First, do today’s MBA students – traditionally seen as a money-focused group – really buy the idea of business benefiting society? “Well, my elective is currently full,” says Andre. “The first time I ran it I had a total of 40 students. Now I have 120.” That means around a quarter of the intake are opting for a serious course in sustainability and business operations. As Andre explains, often there’s an “awakening” during the class. But more and more students are arriving at INSEAD with a social impact background. “Business as a force for good is much more than a marketing catch phrase. INSEAD definitely walks the talk,” says Andre.
Second, what’s so extreme about sustainability anyway? Andre maintains that most of the sustainability issues researched at INSEAD – like his own closed-loop supply chains – are extreme versions of traditional operations issues. “Imagine setting up a supermarket chain in Ethiopia,” he says. “You have none of the data or predictability that you’d have in the west about consumers, prices, lead times. Or take humanitarian logistics. There the cost of a slow supply chain is human lives. And what could be more extreme than encountering issues like child labour?”
The upside of uncertainty
The good news, however, is that if you don’t have data, you can experiment, while also (insists Andre) carefully collecting data as you go! And he’s particularly proud when he sees his own former students creating innovative companies in fragmented markets – and leapfrogging traditional businesses with traditional business models. A great example, he suggests, is StanPlus, founded by Antoine Poirson, Prabhdeep Singh and Jose Leon (all MBA’16J). They have created a digital platform that connects patients to ambulances in India using mobile technology.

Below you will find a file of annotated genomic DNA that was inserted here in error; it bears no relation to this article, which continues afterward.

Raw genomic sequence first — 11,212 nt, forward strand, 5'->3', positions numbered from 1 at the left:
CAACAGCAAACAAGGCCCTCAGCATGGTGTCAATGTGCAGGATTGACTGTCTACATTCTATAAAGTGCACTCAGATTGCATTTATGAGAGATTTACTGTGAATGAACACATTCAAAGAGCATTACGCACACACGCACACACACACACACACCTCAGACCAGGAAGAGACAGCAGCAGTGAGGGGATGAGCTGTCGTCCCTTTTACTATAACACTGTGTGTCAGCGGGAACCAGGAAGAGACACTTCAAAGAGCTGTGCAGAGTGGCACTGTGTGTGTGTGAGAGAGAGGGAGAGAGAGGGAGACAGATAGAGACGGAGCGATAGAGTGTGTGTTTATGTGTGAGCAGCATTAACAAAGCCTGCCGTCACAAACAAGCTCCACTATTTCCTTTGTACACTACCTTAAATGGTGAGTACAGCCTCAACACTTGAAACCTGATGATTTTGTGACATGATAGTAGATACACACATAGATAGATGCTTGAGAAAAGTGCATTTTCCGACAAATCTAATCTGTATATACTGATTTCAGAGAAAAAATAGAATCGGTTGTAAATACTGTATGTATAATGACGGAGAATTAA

“The new middle classes of the developing world are creating huge opportunities,” says Andre. And INSEAD graduates are poised to capitalise, while also contributing to economic growth. He adds, “It’s not just that our students are more international; at INSEAD we train people to listen.”
So what’s next for the Brazilian on a mission to change the world through analytics and business model innovation? “There are so many things on the horizon,” he replies. “For example, there are multiple exciting opportunities in sustainable agriculture.” He is currently collaborating with Professor Sameer Hasija on the design of more sophisticated contracts to help small farmers in the developing world. And he is also working with Professor Enver Yücesan on exploring how innovative agricultural business models, such as vertical farms, can transform food supply chains.”
Looking further into the future, Andre is interested in the business implications of potentially disruptive technologies. He is looking at technologies such as Blockchain, the distributed database that was used to create a public ledger for all Bitcoin transactions. “It has enormous potential for peer-to-peer banking in developing countries – or for tracking products like vaccines or organic food, where you need to be able to trace their origins across the globe,” he says. “It’s about sophisticated, trustworthy data management at low cost. Though not yet a reality, it’s a huge area for future business research.”
Again there’s no better place to be doing such research than INSEAD. Or, as Andre puts it, “This school’s time has come.”